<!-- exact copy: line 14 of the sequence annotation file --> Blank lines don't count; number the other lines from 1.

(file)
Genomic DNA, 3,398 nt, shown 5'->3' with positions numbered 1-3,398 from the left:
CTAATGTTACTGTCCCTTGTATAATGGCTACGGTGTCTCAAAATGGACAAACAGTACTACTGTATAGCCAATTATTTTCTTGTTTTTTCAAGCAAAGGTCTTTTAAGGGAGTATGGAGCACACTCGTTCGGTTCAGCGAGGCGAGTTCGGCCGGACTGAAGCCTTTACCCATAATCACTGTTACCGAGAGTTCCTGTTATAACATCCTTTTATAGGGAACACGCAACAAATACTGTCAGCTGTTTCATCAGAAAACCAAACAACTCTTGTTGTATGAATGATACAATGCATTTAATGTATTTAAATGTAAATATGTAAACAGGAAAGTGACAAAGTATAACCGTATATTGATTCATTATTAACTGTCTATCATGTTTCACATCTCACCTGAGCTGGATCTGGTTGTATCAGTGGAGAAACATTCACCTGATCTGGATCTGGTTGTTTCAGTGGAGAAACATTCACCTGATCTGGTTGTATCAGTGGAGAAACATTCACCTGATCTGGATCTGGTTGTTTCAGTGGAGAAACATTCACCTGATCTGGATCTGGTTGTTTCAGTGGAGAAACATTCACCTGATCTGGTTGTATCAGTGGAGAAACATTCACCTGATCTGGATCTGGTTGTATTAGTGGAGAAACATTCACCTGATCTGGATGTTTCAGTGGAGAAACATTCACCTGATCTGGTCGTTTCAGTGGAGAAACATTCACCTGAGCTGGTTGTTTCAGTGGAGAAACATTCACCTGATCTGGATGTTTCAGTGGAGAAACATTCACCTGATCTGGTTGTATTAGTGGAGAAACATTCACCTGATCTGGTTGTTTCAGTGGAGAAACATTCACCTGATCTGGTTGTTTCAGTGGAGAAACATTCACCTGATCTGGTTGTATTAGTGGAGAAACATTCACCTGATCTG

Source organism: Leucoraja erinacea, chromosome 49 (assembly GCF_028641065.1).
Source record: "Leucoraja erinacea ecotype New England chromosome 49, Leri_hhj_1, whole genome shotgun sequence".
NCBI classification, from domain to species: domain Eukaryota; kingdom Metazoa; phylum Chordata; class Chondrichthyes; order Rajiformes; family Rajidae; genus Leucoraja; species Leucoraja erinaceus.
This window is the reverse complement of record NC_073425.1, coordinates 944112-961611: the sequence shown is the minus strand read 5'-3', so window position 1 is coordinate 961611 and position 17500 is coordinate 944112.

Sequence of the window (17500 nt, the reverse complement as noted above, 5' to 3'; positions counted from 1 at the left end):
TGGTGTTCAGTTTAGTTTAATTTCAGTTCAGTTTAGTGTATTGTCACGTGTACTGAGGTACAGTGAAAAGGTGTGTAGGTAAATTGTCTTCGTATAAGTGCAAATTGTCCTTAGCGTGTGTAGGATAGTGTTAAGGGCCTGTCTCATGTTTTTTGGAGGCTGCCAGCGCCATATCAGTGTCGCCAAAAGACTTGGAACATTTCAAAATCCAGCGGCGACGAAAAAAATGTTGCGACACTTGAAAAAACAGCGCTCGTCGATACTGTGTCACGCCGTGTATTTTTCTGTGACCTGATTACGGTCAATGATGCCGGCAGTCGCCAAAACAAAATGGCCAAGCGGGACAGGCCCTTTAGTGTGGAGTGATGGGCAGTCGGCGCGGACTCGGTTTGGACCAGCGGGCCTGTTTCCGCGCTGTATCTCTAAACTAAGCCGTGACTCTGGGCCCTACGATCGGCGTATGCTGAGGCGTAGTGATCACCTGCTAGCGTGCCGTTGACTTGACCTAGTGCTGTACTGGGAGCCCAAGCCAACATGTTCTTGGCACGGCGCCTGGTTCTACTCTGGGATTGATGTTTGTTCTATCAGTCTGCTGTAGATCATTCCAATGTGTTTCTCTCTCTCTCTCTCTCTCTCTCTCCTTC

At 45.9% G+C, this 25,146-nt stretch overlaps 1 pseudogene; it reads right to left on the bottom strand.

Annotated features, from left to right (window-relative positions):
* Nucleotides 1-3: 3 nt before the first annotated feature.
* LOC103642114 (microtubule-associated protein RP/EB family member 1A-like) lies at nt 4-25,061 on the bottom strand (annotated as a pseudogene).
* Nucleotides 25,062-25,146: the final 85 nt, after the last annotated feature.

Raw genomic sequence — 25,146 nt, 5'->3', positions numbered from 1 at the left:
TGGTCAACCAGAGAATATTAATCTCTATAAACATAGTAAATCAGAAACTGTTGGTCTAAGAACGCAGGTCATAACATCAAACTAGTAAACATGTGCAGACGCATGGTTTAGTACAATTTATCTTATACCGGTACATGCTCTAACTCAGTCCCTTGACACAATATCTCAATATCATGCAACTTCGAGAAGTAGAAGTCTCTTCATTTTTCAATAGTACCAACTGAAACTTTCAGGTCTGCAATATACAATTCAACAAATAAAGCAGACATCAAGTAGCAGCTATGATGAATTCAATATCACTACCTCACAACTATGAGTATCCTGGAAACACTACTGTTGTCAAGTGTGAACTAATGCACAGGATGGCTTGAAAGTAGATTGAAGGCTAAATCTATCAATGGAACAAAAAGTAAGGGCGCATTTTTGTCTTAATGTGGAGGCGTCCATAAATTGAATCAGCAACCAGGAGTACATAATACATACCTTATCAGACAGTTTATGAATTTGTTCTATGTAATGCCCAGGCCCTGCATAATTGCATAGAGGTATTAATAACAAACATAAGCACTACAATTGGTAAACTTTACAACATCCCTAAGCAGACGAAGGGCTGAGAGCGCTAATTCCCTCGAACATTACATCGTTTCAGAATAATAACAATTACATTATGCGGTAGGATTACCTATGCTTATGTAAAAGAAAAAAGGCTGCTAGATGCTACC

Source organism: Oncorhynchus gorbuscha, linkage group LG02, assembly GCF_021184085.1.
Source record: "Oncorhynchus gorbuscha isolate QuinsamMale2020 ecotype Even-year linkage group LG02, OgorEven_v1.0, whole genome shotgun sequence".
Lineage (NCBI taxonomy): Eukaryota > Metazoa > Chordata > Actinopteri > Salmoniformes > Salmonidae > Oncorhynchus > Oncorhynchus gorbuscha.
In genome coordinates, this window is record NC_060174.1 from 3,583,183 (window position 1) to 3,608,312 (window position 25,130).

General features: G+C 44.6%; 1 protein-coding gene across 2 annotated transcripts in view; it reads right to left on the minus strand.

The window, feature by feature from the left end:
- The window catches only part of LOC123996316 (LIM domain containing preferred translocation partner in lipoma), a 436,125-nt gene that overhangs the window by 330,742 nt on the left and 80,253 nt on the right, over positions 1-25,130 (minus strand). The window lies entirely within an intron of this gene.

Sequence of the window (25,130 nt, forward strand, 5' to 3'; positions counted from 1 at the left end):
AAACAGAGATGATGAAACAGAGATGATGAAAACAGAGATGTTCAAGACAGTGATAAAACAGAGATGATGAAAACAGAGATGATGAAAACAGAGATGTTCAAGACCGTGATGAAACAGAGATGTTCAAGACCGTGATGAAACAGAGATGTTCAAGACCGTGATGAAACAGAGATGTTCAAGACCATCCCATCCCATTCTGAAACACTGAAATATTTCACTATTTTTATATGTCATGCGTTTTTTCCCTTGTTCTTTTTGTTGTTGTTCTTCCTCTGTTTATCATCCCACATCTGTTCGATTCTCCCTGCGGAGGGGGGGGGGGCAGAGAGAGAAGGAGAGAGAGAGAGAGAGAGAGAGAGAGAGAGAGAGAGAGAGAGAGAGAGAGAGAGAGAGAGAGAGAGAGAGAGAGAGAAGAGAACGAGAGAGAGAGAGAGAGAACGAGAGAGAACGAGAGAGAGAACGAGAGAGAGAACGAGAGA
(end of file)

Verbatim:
Raw genomic sequence — 25,146 nt, 5'->3', positions numbered from 1 at the left: